Research Interests

My original research training was in the study of adolescent sexual offenders and sexual aggression, and I still retain this interest–I am very slowly pursuing the delicate process of working with this population in Texas. I have expanded this interest by studying public perceptions of sex offenders and preferences for punishment versus rehabilitation, and (more recently) sexual aggression and abuse in the US-Mexico border region.

SOAP (the Sexual Offense and Aggression Project, a.k.a. the Border Experiences Project) is “my” laboratory, where several dedicated research assistants and I work to understand the dynamics of sexual abuse and offense in the Borderlands region of Deep South Texas. We have done this in a variety of ways, including the following (see the BEP website for more specifics about these projects as they develop):

  • Experimental Studies of Sexual Aggression (ESSA). Nice acronym, eh? Those don’t happen by accident. Anyway, the SOAP team and I have recently (Spring 2012) been awarded a small institutional grant to complete a pilot project in which we hope to develop a paradigm for experimentally studying the influence of situational (and other) factors on sexual aggression in everyday situations, from within a laboratory setting. Wish us luck. And if you have some kind of expertise in this area, please drop a line ūüôā
  • Participant-Driven Sampling. We have applied Chad Richardson’s highly successful “embedded researcher” data collection method to the study of sexual abuse and offense in the Borderlands region, through the students in my Sexual Abuse and Sexual Offense class at UTPA (in 2011) and with a $15,000 grant from the South Texas Health Disparities Research Center (in 2010).
  • Studying Sex Offenders. In 2010 we also completed a survey of many behaviors and attitudes of a group of about 70 Hispanic sex offenders on probation in Hidalgo County, Texas. These results are moving toward publication.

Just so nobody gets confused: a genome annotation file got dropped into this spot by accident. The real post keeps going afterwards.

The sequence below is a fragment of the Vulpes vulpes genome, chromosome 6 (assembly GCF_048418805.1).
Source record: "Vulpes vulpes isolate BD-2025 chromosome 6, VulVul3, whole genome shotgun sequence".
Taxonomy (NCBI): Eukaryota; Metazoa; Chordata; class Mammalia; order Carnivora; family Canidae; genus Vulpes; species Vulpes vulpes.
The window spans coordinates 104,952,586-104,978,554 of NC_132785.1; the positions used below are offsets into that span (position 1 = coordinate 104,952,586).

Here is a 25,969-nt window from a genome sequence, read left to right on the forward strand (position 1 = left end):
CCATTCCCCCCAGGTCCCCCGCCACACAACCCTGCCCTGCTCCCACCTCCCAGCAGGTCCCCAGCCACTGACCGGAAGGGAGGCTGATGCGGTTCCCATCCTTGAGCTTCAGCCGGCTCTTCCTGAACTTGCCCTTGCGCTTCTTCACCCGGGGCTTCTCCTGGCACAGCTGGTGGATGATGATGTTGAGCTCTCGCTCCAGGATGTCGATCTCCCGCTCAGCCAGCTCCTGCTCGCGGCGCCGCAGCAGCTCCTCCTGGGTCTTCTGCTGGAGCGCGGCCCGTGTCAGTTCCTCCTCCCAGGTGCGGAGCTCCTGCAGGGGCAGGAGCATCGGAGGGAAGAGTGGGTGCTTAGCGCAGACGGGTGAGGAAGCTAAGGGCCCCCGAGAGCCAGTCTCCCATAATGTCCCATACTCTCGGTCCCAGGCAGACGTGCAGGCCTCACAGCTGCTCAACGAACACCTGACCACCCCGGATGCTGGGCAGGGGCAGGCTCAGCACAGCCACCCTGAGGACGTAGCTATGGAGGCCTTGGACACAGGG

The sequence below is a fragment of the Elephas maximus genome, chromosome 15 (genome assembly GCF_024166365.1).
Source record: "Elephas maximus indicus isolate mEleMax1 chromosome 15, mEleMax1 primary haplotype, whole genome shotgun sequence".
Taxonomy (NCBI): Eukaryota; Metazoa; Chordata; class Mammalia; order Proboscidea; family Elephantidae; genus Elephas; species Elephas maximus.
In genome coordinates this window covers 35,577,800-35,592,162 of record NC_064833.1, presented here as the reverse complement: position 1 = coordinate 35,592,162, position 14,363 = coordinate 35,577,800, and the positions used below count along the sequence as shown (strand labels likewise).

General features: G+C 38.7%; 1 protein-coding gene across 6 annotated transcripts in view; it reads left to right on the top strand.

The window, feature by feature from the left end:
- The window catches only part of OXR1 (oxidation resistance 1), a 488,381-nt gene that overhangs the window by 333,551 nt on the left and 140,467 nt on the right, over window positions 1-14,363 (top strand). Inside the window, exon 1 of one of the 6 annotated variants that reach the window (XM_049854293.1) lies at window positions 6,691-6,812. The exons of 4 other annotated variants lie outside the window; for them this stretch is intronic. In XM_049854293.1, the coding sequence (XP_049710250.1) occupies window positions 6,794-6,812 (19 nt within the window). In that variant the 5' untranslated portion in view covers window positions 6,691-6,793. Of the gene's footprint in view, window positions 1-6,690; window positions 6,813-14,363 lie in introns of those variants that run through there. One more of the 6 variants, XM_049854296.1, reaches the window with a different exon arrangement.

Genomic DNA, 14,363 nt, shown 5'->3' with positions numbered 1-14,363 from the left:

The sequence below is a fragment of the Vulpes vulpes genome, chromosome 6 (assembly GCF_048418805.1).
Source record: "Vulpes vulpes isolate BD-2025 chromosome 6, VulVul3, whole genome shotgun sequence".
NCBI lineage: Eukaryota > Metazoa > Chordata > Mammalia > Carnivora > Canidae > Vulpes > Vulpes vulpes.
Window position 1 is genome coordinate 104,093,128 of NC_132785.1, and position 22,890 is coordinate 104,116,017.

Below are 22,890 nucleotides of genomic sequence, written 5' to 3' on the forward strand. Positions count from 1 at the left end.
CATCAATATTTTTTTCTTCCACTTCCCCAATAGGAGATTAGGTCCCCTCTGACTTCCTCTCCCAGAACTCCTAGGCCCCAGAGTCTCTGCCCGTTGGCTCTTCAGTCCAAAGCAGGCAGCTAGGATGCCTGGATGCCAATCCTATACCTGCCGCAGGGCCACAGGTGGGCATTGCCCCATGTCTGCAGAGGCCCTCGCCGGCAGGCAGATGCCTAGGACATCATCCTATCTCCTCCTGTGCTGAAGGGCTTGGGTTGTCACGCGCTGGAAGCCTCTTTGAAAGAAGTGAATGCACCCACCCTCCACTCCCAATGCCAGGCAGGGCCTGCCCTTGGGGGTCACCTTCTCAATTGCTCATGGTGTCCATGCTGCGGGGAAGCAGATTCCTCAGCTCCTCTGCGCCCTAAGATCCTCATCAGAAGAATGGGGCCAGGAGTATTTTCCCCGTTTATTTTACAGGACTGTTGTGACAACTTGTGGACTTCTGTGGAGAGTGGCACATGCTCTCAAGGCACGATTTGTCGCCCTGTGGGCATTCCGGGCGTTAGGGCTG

• The “Big 5 Project”¬†is a¬†multifaceted data collection project undertaken¬†as a¬†collaboration between UTPA colleagues Amy Weimer, Alfonso Mercado, Gary Montgomery, Kristin Croyle, and Fred Ernst and¬†faculty from two universities in Mexico (UANL in Monterrey and UdG in Guadalajara). This project serves partly as a data collection vehicle for a larger study managed by¬†Antonio Terracciano, a researcher with the National Institutes of Health working with the research team of Costa and MacRae, pioneers in developing the Five Factor model of personality.¬†My own interest in this project, besides coordinating the involvement of all the players, is the collection of data from two separate waves (2009 and 2011) of over 500 UTPA undergraduate participants each and about 300 Mexican university students, regarding sexual aggression and abuse. A graduate student, Michelle Varon, used these data for her thesis on a study of personality and attachment as correlates of sexual deviance.
  • Sexual Abuse in the Border Archive was an archival study from 2007/2008 in which Katrina Meza, Elida Decker, Jennifer Sibley, and I searched for “spontaneously inserted” narratives of sexual aggression or victimization in the massive (>>10,000 interviews) Borderlands Archive, developed by Chad Richardson over the past thirty years.

Although my core focus is described above, other research projects focus on Hispanic student academic support; a study of spiritual integration, spearheaded by Van and Mary Ann Reidhead, with Gary Montgomery and Susan Skidmore; and various projects in which I am (or have been) peripherally involved in one way or another.

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